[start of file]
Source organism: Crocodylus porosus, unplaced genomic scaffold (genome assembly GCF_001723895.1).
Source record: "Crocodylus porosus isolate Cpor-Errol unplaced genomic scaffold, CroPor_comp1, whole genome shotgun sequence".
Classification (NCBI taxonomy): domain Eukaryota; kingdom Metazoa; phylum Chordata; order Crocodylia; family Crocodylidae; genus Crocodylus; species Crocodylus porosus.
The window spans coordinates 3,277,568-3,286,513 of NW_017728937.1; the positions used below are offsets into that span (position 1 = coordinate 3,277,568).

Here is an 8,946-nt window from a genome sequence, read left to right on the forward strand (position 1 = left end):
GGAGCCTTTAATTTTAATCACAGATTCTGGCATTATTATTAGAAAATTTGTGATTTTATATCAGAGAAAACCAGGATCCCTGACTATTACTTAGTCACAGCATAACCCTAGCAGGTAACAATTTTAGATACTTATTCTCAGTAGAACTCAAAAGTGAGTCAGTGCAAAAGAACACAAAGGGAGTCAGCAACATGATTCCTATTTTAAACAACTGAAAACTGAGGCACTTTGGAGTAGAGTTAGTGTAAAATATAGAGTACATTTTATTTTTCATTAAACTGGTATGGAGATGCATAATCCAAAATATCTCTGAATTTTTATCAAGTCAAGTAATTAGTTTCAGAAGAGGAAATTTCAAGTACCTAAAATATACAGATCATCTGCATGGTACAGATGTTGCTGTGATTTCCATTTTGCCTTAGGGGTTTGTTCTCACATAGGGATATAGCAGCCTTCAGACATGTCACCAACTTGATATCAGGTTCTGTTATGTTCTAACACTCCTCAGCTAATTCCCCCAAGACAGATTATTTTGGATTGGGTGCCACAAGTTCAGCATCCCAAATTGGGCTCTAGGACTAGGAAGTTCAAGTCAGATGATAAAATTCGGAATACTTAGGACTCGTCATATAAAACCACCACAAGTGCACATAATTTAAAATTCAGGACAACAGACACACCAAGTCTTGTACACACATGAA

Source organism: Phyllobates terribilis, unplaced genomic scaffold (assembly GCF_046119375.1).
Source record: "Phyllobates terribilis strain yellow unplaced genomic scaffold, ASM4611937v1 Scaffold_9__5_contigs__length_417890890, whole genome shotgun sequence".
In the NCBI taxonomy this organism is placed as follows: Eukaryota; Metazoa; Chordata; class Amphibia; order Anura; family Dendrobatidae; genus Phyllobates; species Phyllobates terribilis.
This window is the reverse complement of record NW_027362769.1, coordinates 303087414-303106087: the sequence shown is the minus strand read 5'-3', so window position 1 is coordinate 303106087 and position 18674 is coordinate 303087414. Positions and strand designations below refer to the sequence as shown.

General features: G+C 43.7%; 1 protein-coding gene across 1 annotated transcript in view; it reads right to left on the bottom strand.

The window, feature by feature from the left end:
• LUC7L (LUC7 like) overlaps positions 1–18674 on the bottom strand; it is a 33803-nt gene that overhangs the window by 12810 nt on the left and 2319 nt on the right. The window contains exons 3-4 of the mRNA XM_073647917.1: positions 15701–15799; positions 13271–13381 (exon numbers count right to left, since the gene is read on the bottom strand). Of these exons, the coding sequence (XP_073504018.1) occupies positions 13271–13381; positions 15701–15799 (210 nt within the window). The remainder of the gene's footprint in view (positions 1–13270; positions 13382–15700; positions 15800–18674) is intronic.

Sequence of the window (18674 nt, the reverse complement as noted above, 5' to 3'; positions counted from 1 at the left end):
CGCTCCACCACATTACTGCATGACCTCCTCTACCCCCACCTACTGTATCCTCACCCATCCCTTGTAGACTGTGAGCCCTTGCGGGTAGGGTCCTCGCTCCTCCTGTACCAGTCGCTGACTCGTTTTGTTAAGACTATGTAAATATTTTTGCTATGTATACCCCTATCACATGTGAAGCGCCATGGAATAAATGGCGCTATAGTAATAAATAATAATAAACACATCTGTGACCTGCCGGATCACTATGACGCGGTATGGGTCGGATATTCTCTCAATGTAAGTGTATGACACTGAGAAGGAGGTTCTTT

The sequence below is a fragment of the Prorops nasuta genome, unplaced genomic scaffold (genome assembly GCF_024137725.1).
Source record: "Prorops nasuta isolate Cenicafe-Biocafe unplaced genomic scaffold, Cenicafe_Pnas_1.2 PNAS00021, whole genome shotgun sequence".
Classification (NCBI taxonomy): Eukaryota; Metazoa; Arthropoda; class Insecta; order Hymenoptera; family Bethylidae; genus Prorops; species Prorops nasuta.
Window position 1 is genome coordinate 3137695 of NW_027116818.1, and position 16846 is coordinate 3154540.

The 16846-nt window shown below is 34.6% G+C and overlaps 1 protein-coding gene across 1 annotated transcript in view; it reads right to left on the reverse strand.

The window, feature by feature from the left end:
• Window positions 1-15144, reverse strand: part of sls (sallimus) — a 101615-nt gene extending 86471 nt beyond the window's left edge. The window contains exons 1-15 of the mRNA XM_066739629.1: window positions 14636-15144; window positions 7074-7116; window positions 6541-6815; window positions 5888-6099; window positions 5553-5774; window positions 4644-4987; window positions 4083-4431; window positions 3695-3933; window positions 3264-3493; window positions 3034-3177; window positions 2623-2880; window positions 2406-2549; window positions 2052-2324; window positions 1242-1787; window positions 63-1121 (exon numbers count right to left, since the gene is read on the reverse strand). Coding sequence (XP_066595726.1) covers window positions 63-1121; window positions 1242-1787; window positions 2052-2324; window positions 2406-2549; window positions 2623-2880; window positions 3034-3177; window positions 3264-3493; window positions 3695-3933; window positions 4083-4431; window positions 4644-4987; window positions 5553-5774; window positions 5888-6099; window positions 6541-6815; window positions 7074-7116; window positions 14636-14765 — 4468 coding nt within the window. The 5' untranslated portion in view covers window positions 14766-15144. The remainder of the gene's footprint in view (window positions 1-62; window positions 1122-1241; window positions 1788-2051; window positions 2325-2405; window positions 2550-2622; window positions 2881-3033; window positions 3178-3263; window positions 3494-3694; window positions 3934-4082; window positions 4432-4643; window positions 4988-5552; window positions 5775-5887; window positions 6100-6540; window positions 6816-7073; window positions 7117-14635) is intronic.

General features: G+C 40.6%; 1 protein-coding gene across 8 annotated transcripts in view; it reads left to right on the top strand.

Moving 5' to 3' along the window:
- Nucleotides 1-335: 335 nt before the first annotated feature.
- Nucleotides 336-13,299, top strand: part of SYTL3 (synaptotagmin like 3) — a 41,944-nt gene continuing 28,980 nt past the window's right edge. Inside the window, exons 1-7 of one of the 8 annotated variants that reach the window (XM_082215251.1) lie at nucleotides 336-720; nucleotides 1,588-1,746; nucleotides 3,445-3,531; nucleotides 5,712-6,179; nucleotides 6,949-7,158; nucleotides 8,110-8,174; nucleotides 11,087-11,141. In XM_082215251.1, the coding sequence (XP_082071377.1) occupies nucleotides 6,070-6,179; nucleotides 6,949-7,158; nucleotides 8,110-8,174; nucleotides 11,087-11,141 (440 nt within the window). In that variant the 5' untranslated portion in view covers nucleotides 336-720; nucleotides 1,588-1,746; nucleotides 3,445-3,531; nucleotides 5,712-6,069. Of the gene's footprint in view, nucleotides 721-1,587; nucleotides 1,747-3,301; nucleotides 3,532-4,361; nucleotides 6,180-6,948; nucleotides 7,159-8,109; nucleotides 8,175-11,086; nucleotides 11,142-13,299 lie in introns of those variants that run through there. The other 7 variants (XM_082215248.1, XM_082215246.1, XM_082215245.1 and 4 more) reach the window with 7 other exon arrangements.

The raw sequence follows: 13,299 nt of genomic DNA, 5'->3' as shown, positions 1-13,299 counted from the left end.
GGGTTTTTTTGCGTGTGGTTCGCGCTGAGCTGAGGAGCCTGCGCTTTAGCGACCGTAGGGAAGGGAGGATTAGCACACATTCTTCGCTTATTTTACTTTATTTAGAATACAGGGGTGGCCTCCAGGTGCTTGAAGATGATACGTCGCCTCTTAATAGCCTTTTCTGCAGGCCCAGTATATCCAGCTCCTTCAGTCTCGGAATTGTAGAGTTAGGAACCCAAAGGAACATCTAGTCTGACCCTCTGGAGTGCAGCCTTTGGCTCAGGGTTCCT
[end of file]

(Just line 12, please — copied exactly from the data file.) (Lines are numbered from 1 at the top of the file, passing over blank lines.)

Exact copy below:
The window, feature by feature from the left end: